Adversarial Substructured Representation Learning for Mobile User Profiling
Pengyang Wang (Missouri University of Science and Technology);Yanjie Fu (Missouri University of Science and Technology);Xiaolin Li (Nanjing University);Hui Xiong (Rutgers University);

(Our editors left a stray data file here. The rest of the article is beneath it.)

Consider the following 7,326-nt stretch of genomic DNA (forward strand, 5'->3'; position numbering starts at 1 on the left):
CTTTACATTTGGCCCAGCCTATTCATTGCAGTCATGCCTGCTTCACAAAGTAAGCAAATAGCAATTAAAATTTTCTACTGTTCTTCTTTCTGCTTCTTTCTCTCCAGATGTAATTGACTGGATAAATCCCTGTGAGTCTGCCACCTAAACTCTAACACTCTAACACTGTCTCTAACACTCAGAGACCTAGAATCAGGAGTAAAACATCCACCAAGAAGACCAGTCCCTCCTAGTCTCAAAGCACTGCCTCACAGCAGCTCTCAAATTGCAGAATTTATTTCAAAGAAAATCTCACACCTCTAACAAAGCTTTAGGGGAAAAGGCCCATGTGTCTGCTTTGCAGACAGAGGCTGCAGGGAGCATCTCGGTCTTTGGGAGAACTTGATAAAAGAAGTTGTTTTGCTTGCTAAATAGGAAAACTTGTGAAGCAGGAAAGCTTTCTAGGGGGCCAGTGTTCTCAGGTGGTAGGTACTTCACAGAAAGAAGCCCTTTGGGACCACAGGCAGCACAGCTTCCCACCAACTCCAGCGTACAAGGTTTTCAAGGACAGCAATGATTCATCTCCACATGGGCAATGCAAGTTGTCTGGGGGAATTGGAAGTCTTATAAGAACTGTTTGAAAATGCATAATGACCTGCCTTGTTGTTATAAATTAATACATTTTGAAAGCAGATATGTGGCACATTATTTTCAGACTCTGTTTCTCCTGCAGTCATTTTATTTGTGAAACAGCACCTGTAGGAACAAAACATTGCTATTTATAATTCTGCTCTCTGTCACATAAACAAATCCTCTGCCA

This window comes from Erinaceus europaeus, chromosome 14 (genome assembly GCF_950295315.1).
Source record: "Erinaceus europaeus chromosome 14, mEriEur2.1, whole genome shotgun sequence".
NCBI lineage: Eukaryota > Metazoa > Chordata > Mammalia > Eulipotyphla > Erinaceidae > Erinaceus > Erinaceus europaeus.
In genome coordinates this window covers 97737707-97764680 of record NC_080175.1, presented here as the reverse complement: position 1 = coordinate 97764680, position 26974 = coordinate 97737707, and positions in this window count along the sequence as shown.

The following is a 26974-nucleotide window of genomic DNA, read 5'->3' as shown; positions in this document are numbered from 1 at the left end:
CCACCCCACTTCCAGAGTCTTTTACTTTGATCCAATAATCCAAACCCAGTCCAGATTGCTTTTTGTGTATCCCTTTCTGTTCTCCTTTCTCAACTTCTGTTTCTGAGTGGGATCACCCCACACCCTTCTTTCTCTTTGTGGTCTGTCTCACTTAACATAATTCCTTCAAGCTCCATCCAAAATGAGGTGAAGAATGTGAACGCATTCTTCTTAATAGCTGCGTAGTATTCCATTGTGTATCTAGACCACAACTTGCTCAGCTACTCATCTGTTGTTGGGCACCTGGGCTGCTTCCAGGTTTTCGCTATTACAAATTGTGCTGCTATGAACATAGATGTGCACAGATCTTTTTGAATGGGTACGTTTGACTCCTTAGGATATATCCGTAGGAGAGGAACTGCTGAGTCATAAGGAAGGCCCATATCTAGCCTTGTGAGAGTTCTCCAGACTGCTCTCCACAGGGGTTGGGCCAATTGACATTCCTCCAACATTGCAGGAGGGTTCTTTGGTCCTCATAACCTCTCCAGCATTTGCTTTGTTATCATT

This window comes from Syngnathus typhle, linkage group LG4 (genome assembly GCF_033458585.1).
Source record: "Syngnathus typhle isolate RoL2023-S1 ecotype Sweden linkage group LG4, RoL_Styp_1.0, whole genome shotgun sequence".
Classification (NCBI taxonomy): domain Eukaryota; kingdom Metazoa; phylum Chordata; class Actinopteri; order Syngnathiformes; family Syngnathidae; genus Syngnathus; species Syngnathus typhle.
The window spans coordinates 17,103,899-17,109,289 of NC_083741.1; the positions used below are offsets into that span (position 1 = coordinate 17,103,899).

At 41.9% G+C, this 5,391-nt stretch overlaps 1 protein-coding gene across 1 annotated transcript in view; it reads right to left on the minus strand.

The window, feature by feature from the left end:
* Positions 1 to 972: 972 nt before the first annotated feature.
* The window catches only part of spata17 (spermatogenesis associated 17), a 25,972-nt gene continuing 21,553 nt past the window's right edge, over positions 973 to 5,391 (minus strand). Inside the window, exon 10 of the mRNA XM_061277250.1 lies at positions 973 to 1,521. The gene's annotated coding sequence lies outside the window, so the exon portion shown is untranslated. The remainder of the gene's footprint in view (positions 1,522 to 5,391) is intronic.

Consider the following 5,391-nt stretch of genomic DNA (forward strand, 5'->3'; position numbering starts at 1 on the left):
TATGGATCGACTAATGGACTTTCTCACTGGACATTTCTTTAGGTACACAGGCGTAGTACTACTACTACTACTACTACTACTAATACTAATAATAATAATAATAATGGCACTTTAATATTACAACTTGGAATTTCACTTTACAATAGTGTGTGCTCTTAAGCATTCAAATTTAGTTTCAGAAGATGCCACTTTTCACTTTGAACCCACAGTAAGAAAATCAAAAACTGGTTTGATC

Mobile user profiles are a summary of characteristics of user-specific mobile activities. Mobile user profiling is to extract a user’s interest and behavioral patterns from mobile behavioral data. While some efforts have been made for mobile user profiling, existing methods can be improved via representation learning with awareness of substructures in users’ behavioral graphs. Specifically, in this paper, we study the problem of mobile users profiling with POI check-in data. To this end, we first construct a graph, where a vertex is a POI category and an edge is the transition frequency of a user between two POI categories, to represent each user. We then formulate mobile user profiling as a task of representation learning from user behavioral graphs. We later develop a deep adversarial substructured learning framework for the task. This framework has two mutually-enhanced components. The first component is to preserve the structure of the entire graph, which is formulated as an encoding-decoding paradigm. In particular, the structure of the entire graph is preserved by minimizing reconstruction loss between an original graph and a reconstructed graph. The second component is to preserve the structure of subgraphs, which is formulated as a substructure detector based adversarial training paradigm. In particular, this paradigm includes a substructure detector and an adversarial trainer. Instead of using non-differentiable substructure detection algorithms, we pre-train a differentiable convolutional neural network as the detector to approximate these detection algorithms. The adversarial trainer is to match the detected substructure of the reconstructed graph to the detected substructure of the original graph. Also, we provide an effective solution for the optimization problems. Moreover, we exploit the learned representations of users for the next activity type prediction. Finally, we present extensive experimental results to demonstrate the improved performances of the proposed method.
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